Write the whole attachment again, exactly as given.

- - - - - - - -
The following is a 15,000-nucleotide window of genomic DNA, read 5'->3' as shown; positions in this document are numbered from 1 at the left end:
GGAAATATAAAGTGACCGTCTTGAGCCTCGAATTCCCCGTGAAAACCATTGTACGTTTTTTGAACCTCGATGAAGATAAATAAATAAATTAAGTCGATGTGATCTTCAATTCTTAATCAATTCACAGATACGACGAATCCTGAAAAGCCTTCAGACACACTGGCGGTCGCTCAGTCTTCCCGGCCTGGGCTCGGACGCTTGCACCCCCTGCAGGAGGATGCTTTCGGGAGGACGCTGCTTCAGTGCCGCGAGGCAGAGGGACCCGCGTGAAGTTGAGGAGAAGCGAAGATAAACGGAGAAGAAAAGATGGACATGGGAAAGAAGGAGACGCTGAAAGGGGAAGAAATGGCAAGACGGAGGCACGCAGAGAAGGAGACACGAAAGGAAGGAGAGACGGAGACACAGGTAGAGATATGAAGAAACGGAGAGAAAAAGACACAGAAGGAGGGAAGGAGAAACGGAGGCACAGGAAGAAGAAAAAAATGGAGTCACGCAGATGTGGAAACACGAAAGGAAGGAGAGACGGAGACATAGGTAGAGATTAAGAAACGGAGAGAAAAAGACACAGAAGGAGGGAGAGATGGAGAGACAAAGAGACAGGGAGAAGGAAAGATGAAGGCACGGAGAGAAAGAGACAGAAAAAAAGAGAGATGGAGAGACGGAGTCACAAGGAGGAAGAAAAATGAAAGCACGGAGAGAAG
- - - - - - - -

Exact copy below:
The following is a 15,000-nucleotide window of genomic DNA, read 5'->3' as shown; positions in this document are numbered from 1 at the left end:
GGAAATATAAAGTGACCGTCTTGAGCCTCGAATTCCCCGTGAAAACCATTGTACGTTTTTTGAACCTCGATGAAGATAAATAAATAAATTAAGTCGATGTGATCTTCAATTCTTAATCAATTCACAGATACGACGAATCCTGAAAAGCCTTCAGACACACTGGCGGTCGCTCAGTCTTCCCGGCCTGGGCTCGGACGCTTGCACCCCCTGCAGGAGGATGCTTTCGGGAGGACGCTGCTTCAGTGCCGCGAGGCAGAGGGACCCGCGTGAAGTTGAGGAGAAGCGAAGATAAACGGAGAAGAAAAGATGGACATGGGAAAGAAGGAGACGCTGAAAGGGGAAGAAATGGCAAGACGGAGGCACGCAGAGAAGGAGACACGAAAGGAAGGAGAGACGGAGACACAGGTAGAGATATGAAGAAACGGAGAGAAAAAGACACAGAAGGAGGGAAGGAGAAACGGAGGCACAGGAAGAAGAAAAAAATGGAGTCACGCAGATGTGGAAACACGAAAGGAAGGAGAGACGGAGACATAGGTAGAGATTAAGAAACGGAGAGAAAAAGACACAGAAGGAGGGAGAGATGGAGAGACAAAGAGACAGGGAGAAGGAAAGATGAAGGCACGGAGAGAAAGAGACAGAAAAAAAGAGAGATGGAGAGACGGAGTCACAAGGAGGAAGAAAAATGAAAGCACGGAGAGAAG